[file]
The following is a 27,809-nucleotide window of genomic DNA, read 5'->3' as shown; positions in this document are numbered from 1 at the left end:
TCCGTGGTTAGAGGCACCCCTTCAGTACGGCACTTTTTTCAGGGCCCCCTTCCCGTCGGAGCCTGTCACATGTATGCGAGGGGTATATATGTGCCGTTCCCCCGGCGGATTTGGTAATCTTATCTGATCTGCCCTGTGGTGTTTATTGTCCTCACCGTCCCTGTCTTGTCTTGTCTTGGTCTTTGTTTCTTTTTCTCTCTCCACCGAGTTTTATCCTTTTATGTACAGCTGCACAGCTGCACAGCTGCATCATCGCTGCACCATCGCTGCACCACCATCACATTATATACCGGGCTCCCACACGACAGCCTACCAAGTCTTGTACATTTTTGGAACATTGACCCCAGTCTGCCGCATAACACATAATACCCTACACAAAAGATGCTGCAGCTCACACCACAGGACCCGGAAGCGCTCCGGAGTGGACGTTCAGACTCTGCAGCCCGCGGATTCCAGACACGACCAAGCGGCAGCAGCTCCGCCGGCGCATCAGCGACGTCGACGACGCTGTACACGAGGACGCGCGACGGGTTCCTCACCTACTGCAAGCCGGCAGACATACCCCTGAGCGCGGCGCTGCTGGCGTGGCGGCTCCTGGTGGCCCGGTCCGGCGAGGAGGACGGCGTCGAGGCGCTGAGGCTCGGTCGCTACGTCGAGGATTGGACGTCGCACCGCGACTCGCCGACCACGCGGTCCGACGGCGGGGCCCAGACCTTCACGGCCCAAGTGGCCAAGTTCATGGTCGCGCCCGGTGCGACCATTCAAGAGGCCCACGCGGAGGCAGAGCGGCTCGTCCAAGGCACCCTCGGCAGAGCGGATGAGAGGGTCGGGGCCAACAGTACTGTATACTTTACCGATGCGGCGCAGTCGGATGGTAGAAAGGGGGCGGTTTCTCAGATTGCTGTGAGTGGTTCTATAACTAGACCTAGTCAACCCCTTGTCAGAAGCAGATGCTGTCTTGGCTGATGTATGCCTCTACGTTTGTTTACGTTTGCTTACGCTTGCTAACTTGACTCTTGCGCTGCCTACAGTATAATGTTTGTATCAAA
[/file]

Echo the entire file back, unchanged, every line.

The following is a 27,809-nucleotide window of genomic DNA, read 5'->3' as shown; positions in this document are numbered from 1 at the left end:
TCCGTGGTTAGAGGCACCCCTTCAGTACGGCACTTTTTTCAGGGCCCCCTTCCCGTCGGAGCCTGTCACATGTATGCGAGGGGTATATATGTGCCGTTCCCCCGGCGGATTTGGTAATCTTATCTGATCTGCCCTGTGGTGTTTATTGTCCTCACCGTCCCTGTCTTGTCTTGTCTTGGTCTTTGTTTCTTTTTCTCTCTCCACCGAGTTTTATCCTTTTATGTACAGCTGCACAGCTGCACAGCTGCATCATCGCTGCACCATCGCTGCACCACCATCACATTATATACCGGGCTCCCACACGACAGCCTACCAAGTCTTGTACATTTTTGGAACATTGACCCCAGTCTGCCGCATAACACATAATACCCTACACAAAAGATGCTGCAGCTCACACCACAGGACCCGGAAGCGCTCCGGAGTGGACGTTCAGACTCTGCAGCCCGCGGATTCCAGACACGACCAAGCGGCAGCAGCTCCGCCGGCGCATCAGCGACGTCGACGACGCTGTACACGAGGACGCGCGACGGGTTCCTCACCTACTGCAAGCCGGCAGACATACCCCTGAGCGCGGCGCTGCTGGCGTGGCGGCTCCTGGTGGCCCGGTCCGGCGAGGAGGACGGCGTCGAGGCGCTGAGGCTCGGTCGCTACGTCGAGGATTGGACGTCGCACCGCGACTCGCCGACCACGCGGTCCGACGGCGGGGCCCAGACCTTCACGGCCCAAGTGGCCAAGTTCATGGTCGCGCCCGGTGCGACCATTCAAGAGGCCCACGCGGAGGCAGAGCGGCTCGTCCAAGGCACCCTCGGCAGAGCGGATGAGAGGGTCGGGGCCAACAGTACTGTATACTTTACCGATGCGGCGCAGTCGGATGGTAGAAAGGGGGCGGTTTCTCAGATTGCTGTGAGTGGTTCTATAACTAGACCTAGTCAACCCCTTGTCAGAAGCAGATGCTGTCTTGGCTGATGTATGCCTCTACGTTTGTTTACGTTTGCTTACGCTTGCTAACTTGACTCTTGCGCTGCCTACAGTATAATGTTTGTATCAAA